I am always looking out for new experiences, wherever I may find myself.
Published February 7th 2015
The Sydney Sculpture Walk was created quite a few years ago now, for the Sydney Olympics, so when I set out to complete it recently I wasn't sure all the works would still remain. However, I was glad to find the artworks have become a permanent part of the city, meaning the walk is still there for everyone to enjoy.
The walk can be found in Sydney's CBD. It starts at Pitt Street Mall and then heads to the Botanic Gardens, where most of the pieces are located. The setting is pretty spectacular and I can imagine how the walk would have been designed to show off the best of the city to visitors brought here by the Olympics.
One thing that might have been more helpful though is a route that loops around, so you come back to the beginning. Instead, the current form requires you to make your way to and from both ends, but if you plan it right you can visit the installations in the Gardens in a way that doesn't have you finishing in some distant location.
The first sculpture, as mentioned, is located in Pitt Street Mall, one of the busiest shopping precincts in Sydney. It's called Tankstream - Into the head of the cove, and was created by Lynne Roberts-Goodwin. There are actually five different spots where you can see her work along the road and at each one you'll find what looks like two pairs of short lines. Put together, these lines map the stream that provided all of Sydney's water until the 1950's. At night you can see them light up blue, an allusion to the stream still running beneath you, underground.
This work is located outside the Pitt Street entrance to The Strand Arcade
From Pitt Street, you then turn east into Martin Place, where the next sculpture is easier to find. Passage, by Anne Graham, comprises three reflection-pool fountains, representing Georgian washrooms, set in paving stones that represent the larger Georgian House. It's up near Macquarie Street, where a rise in the pedestrian strip gives it an most imposing presence.
The installations in the Botanic Gardens can be done in whatever order you want, depending on where you want to end up. Near the top of Moore Steps (the ones that provide access to the Gardens from Circular Quay) is Kimio Tsuchiya's Memory is Creation Without End, sandstone blocks emerging from the ground like ancient remains. The stones aren't quite that historic, but they are from Sydney buildings that have been demolished.
These sandstone relics come from structures like the Pyrmont Bridge
Folly for Mrs Macquarie by Fiona Hall is on the other side of this first point of land--probably to provide an excuse to pass by the Opera House and enjoy views of the Sydney Harbour Bridge--and looks towards Mrs Macquarie's Point. The work resembles a birdcage a bit, one with a stone seat as its base. Worked into the structure there is a lot of symbolism pointing to some of the follies of European settlement, such as the flora and fauna that have been lost.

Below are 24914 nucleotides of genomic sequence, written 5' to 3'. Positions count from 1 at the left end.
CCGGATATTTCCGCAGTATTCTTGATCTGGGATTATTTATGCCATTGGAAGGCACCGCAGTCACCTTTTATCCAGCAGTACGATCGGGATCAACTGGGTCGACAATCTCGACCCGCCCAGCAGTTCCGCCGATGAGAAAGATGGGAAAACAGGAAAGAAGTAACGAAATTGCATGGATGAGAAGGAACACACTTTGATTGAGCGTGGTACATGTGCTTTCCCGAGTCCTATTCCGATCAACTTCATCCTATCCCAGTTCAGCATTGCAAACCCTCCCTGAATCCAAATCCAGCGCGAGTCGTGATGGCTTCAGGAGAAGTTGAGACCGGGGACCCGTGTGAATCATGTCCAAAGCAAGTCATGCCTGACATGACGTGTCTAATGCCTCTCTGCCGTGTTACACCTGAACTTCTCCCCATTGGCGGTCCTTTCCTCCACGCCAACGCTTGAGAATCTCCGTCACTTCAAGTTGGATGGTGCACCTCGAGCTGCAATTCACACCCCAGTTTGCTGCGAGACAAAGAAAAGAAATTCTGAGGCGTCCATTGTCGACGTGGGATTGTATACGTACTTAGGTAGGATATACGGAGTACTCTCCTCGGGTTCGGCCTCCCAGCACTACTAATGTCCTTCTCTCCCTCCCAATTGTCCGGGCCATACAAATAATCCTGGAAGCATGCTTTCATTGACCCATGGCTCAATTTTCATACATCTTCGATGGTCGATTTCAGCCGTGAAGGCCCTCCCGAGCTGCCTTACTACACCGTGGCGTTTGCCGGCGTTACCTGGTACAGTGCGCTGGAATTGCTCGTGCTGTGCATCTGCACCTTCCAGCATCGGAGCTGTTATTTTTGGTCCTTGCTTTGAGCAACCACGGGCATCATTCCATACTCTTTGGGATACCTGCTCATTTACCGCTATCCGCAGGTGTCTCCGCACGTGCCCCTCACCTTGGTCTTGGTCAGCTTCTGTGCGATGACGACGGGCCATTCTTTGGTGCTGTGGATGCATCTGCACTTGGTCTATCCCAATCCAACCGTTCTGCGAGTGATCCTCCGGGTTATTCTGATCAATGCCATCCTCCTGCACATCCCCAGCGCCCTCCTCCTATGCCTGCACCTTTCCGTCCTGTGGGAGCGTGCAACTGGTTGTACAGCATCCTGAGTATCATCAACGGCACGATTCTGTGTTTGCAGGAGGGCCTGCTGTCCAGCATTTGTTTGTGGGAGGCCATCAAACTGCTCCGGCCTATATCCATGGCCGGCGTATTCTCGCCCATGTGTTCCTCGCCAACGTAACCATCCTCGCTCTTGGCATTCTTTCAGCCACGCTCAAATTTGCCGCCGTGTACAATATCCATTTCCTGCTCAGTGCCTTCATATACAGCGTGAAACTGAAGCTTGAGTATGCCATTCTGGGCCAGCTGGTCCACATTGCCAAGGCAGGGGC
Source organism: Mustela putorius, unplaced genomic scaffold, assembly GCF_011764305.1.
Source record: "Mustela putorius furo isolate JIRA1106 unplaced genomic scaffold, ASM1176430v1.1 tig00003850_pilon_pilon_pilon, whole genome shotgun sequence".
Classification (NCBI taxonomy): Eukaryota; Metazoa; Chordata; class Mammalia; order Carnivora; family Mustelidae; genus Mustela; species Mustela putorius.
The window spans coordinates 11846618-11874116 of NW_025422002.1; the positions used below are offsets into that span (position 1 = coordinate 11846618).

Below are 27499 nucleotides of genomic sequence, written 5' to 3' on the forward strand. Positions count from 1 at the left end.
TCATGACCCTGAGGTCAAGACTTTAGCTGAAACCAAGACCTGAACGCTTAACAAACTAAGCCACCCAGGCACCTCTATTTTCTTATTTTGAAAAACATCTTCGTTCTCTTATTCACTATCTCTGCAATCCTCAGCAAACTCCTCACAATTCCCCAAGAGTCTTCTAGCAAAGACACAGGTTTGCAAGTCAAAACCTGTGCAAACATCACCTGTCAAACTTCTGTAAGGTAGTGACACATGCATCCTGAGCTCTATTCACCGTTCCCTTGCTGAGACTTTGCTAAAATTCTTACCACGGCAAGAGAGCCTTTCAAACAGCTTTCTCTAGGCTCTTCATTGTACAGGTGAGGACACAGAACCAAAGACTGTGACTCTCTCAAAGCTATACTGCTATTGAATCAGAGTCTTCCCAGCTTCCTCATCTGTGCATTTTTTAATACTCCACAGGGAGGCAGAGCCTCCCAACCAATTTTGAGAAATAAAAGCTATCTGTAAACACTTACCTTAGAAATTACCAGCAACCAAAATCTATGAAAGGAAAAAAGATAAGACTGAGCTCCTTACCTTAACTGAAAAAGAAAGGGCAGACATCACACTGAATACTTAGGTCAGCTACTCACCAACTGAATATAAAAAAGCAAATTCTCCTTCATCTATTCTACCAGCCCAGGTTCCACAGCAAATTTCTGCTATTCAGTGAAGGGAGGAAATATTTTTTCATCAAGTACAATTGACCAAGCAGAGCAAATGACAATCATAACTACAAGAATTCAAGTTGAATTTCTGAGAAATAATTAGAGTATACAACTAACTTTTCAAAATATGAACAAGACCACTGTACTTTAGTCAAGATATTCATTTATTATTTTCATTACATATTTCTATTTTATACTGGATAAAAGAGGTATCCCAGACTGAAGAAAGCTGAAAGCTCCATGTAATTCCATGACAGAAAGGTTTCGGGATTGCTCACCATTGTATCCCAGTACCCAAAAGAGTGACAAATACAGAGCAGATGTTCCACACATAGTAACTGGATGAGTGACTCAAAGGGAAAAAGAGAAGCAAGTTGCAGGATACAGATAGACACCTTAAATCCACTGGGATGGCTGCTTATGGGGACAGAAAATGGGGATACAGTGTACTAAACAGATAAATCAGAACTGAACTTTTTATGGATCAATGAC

Elements of the roof were inspired by Norfolk Pine fronds
Bronwyn Oliver produced two pod-like structures made of copper that sit in gardens along the path around the bay area between the points. They look very organic and are meant to represent something washed up by the tide that has the potential to grow and transform, sort of tying them to the arrival of the First Fleet and the establishment of First Farm nearby.
Palm, one of Bronwyn Oliver's pods
Between these pods, on the path, is Wuganmagulya (Farm Cove) by Brenda L. Croft. Using natural colours, this artwork transforms a section of the concrete with images from local Aboriginal rock carvings.
See what I mean about the setting?
Over in The Domain (not the section used for events but the area within the loop of road near Woolloomooloo) there are glass and steel panels among a series of red gum trees, some inscribed with words by Australian authors. This work is called Veil of Trees and was created by Janet Laurence and Jisuk Han. It refers to the red gums that were here before settlement, and the trees used have been grown from the seeds from some of those original gums.
This work will be familiar to some visitors to the Art Gallery of NSW, which is also along Mrs Macquaries Road
Over on the water of Woolloomooloo Bay, directly down from Veil of Trees, is The Archaeology of Bathing by Robyn Backen. Just like it sounds, this work represents parts of the Domain Baths for Ladies opened by Mrs Biggs in 1833. This area is where you can also see the famous Woolloomooloo Wharf and Garden Island Naval Base.
The Archaeology of Bathing clearly draws on the baths that were once here
The amazing setting of the Sydney Sculpture Walk is given an interesting perspective through all the historic references of the installations along the way. It's the same kind of approach taken by Bridgeclimb, with their Harbour Bridge experience.
If you enjoy the Sydney Sculpture Walk you might want to also do the Walsh Bay Sculpture Walk, which focuses on the piers and includes a few of the streets around them (if you've ever noticed a car being crushed by a rock while you're over in Walsh Bay, that's one of the pieces).
If there are any other good sculpture walks you know about, you could also add them to this list. The only other one I've done is located in Chatswood (details here).